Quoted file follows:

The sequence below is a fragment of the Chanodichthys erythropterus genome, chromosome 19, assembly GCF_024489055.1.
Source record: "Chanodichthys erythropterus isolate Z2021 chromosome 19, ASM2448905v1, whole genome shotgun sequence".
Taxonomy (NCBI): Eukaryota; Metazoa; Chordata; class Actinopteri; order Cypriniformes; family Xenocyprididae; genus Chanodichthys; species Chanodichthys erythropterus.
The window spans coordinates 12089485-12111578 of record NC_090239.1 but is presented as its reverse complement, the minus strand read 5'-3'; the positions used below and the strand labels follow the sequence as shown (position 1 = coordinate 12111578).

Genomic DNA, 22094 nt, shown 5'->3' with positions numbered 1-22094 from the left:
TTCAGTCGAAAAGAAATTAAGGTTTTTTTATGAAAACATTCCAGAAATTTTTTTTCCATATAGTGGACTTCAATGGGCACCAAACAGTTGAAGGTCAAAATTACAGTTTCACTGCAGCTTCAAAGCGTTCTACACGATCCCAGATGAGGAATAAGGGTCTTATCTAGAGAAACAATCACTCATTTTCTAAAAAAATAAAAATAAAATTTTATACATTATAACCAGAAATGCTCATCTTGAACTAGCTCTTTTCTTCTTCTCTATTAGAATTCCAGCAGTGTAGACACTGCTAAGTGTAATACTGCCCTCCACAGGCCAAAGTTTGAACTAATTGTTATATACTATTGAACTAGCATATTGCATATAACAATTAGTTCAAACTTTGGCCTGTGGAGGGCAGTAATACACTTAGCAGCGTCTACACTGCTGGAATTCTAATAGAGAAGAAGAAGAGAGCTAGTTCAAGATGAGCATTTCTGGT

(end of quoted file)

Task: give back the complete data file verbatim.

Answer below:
The sequence below is a fragment of the Chanodichthys erythropterus genome, chromosome 19, assembly GCF_024489055.1.
Source record: "Chanodichthys erythropterus isolate Z2021 chromosome 19, ASM2448905v1, whole genome shotgun sequence".
Taxonomy (NCBI): Eukaryota; Metazoa; Chordata; class Actinopteri; order Cypriniformes; family Xenocyprididae; genus Chanodichthys; species Chanodichthys erythropterus.
The window spans coordinates 12089485-12111578 of record NC_090239.1 but is presented as its reverse complement, the minus strand read 5'-3'; the positions used below and the strand labels follow the sequence as shown (position 1 = coordinate 12111578).

Genomic DNA, 22094 nt, shown 5'->3' with positions numbered 1-22094 from the left:
TTCAGTCGAAAAGAAATTAAGGTTTTTTTATGAAAACATTCCAGAAATTTTTTTTCCATATAGTGGACTTCAATGGGCACCAAACAGTTGAAGGTCAAAATTACAGTTTCACTGCAGCTTCAAAGCGTTCTACACGATCCCAGATGAGGAATAAGGGTCTTATCTAGAGAAACAATCACTCATTTTCTAAAAAAATAAAAATAAAATTTTATACATTATAACCAGAAATGCTCATCTTGAACTAGCTCTTTTCTTCTTCTCTATTAGAATTCCAGCAGTGTAGACACTGCTAAGTGTAATACTGCCCTCCACAGGCCAAAGTTTGAACTAATTGTTATATACTATTGAACTAGCATATTGCATATAACAATTAGTTCAAACTTTGGCCTGTGGAGGGCAGTAATACACTTAGCAGCGTCTACACTGCTGGAATTCTAATAGAGAAGAAGAAGAGAGCTAGTTCAAGATGAGCATTTCTGGT